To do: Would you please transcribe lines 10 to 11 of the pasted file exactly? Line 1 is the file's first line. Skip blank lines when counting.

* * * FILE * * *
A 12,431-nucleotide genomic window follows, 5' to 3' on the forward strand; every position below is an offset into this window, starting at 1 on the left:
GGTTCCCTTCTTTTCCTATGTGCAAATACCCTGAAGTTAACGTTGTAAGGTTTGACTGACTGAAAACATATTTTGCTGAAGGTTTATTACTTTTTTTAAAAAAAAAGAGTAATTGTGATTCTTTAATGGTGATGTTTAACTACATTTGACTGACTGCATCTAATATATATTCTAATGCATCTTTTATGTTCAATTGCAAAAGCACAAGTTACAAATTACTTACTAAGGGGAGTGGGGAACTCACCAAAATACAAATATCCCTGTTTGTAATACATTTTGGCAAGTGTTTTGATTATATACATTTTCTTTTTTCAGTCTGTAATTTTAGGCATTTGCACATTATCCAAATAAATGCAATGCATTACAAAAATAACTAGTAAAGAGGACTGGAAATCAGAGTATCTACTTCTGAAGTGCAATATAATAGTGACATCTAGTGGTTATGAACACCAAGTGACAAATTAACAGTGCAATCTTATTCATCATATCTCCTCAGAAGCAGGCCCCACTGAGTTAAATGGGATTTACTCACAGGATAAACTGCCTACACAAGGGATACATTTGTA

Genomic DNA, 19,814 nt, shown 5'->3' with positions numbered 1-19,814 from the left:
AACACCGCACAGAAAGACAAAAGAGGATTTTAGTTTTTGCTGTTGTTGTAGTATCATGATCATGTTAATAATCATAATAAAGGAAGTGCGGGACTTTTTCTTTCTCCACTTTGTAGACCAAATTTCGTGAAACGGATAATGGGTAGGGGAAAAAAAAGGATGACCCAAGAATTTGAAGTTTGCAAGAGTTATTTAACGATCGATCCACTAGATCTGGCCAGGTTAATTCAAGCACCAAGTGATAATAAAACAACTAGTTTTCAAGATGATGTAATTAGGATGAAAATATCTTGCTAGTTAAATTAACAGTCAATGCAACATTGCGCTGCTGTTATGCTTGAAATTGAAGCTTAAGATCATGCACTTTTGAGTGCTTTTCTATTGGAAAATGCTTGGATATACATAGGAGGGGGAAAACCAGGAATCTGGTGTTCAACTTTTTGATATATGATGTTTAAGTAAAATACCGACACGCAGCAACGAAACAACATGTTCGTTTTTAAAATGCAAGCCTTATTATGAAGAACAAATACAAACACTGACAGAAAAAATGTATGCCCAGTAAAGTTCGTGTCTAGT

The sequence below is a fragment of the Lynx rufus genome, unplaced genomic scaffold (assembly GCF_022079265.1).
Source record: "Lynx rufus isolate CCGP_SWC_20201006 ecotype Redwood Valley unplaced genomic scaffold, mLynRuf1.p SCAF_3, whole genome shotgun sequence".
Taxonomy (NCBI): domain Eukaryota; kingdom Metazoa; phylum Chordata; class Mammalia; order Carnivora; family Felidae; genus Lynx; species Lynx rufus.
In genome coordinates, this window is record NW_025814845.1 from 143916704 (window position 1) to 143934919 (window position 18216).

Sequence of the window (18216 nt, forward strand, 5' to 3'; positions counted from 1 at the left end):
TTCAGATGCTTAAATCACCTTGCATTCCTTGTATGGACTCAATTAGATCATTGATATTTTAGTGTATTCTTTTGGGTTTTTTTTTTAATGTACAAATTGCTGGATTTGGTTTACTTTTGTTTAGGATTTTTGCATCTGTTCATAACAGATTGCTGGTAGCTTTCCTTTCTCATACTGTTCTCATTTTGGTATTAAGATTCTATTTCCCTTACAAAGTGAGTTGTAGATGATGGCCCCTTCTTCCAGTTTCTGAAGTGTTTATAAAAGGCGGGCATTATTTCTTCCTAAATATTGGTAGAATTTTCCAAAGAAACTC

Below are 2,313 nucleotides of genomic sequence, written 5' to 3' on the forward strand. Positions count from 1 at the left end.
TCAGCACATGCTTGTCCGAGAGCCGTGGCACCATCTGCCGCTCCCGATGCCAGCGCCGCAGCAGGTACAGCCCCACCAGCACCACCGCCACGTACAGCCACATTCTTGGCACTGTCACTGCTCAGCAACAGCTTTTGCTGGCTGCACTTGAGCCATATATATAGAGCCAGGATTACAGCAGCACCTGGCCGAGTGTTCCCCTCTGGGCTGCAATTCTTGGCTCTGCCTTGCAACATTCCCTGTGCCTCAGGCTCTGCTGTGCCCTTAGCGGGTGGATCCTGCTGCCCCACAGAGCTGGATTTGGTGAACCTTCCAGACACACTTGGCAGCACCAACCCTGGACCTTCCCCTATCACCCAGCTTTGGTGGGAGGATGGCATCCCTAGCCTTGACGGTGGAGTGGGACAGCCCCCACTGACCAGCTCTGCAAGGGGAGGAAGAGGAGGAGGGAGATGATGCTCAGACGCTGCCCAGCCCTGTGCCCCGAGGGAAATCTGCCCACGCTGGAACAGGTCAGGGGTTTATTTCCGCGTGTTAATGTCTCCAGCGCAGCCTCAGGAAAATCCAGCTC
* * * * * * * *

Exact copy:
TTCAGATGCTTAAATCACCTTGCATTCCTTGTATGGACTCAATTAGATCATTGATATTTTAGTGTATTCTTTTGGGTTTTTTTTTTAATGTACAAATTGCTGGATTTGGTTTACTTTTGTTTAGGATTTTTGCATCTGTTCATAACAGATTGCTGGTAGCTTTCCTTTCTCATACTGTTCTCATTTTGGTATTAAGATTCTATTTCCCTTACAAAGTGAGTTGTAGATGATGGCCCCTTCTTCCAGTTTCTGAAGTGTTTATAAAAGGCGGGCATTATTTCTTCCTAAATATTGGTAGAATTTTCCAAAGAAACTC

Below are 2,313 nucleotides of genomic sequence, written 5' to 3' on the forward strand. Positions count from 1 at the left end.